Understanding the Stages of an Eminent Domain Case in Alabama
Many Alabama property owners find themselves involved in an eminent domain case, so it’s important to understand what this means and what your rights and legal options are during this process. The term “eminent domain” refers to the government’s inherent power to take private property and convert it to public use. In exchange for the property, the government is obligated to pay the owner “just compensation.” Unfortunately, the initial offer is usually low, and property owners may not realize that they can demand—and receive— more money for their property. Sometimes, just compensation can be achieved quickly and efficiently, while other situations may require a court proceeding. Let’s take a look at the various steps involved in an eminent domain case in Alabama.
Step #1: Announcement and Notification of Intended Project
First, the local, state, or federal government will make a public announcement regarding the proposed project. If this project necessitates the taking of your private property, you’ll receive a condemnation letter offering to purchase your property in exchange for a stated price. Usually, this offer will be low, because it was not calculated with the methodology required by condemnation law. As soon as you receive such a letter, it’s a good idea to contact an attorney experienced in condemnation cases to discuss your options and rights.
Step #2: Negotiations
While many property owners think they have no alternative but to accept the offer, all property owners have the right and ability to achieve a better outcome. Your attorney can help you locate an expert appraiser who can conduct a thorough review of your property and incorporate important factors, such as the “highest and best use” of your property and any devaluation to your remaining property once the project is completed. You can use this evaluation to demand and receive a more just amount of compensation. The government does not want to take the case to trial, and they may be motivated to accept your counteroffer so that they can proceed with their project. Having your attorney hire an experienced appraiser gives you what you need to negotiate for more money.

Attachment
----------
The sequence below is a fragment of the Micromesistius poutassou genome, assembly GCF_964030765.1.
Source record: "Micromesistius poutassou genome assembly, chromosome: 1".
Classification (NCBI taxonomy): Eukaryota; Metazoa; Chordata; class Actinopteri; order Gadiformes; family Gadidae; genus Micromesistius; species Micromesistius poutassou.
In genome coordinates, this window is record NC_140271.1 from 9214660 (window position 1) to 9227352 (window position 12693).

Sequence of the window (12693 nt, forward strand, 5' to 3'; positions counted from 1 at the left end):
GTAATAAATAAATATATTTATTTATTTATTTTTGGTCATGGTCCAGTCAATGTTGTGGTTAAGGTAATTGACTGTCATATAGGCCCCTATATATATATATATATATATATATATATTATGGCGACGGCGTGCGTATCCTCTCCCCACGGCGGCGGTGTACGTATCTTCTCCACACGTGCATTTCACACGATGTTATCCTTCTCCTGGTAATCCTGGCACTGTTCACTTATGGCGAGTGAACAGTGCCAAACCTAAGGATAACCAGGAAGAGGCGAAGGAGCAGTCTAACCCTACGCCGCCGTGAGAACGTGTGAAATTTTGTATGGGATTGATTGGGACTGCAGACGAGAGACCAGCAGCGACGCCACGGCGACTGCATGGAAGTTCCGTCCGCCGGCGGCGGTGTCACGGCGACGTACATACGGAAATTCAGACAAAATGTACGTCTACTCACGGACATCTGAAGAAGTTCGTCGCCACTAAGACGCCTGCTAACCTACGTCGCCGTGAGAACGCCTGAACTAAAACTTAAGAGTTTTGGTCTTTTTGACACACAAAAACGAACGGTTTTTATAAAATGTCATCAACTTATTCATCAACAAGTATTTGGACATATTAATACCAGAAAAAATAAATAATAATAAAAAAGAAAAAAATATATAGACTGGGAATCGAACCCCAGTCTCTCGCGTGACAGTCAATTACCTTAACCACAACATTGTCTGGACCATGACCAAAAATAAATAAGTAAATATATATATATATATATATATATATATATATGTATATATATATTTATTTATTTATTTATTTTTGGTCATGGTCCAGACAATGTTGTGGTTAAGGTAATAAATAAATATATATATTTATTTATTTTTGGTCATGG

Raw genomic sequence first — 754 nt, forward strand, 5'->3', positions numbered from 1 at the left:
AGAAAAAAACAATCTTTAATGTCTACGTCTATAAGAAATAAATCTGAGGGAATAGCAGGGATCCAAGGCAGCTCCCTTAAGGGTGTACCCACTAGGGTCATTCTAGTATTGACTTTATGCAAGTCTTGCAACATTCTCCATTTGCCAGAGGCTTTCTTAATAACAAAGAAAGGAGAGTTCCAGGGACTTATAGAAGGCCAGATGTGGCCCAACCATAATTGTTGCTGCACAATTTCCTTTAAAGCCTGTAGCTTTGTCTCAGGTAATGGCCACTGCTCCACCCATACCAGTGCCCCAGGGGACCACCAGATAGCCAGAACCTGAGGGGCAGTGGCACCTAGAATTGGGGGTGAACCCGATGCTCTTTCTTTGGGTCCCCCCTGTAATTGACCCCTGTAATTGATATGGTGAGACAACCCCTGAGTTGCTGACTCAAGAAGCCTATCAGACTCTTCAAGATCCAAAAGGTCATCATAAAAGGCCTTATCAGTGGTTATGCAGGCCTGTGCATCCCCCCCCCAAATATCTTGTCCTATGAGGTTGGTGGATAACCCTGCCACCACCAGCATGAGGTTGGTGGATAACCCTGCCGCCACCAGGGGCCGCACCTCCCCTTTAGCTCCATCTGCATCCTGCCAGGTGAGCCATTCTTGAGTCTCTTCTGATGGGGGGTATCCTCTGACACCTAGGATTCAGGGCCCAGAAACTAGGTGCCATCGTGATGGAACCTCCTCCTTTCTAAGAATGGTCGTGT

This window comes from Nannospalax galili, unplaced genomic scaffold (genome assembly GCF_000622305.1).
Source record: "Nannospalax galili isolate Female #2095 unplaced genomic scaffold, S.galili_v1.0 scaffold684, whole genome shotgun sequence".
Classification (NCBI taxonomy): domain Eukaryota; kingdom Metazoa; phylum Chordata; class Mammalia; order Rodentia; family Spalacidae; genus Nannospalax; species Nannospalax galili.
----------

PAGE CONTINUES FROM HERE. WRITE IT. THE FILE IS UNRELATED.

Step #3: Taking it to Court
If a negotiated resolution cannot be reached, the government can file a petition or complaint to initiate a condemnation proceeding in the probate court. Condemnation refers to the legal process the government must use to take an owner’s land. Once filed, the landowner and their attorney may file an answer, and the court procedures begin. Either party may appeal the probate court award to circuit court where a jury will decide the amount of just compensation. In many condemnation cases, the jury sides with the property owner.
For more information about the condemnation process in the northern Alabama area, contact Sewell Sewell Beard LLC today at (205) 544-2350 to speak to a knowledgeable and trusted condemnation attorney.
No representation is made that the quality of legal services to be performed is greater than the quality of legal services performed by other lawyers.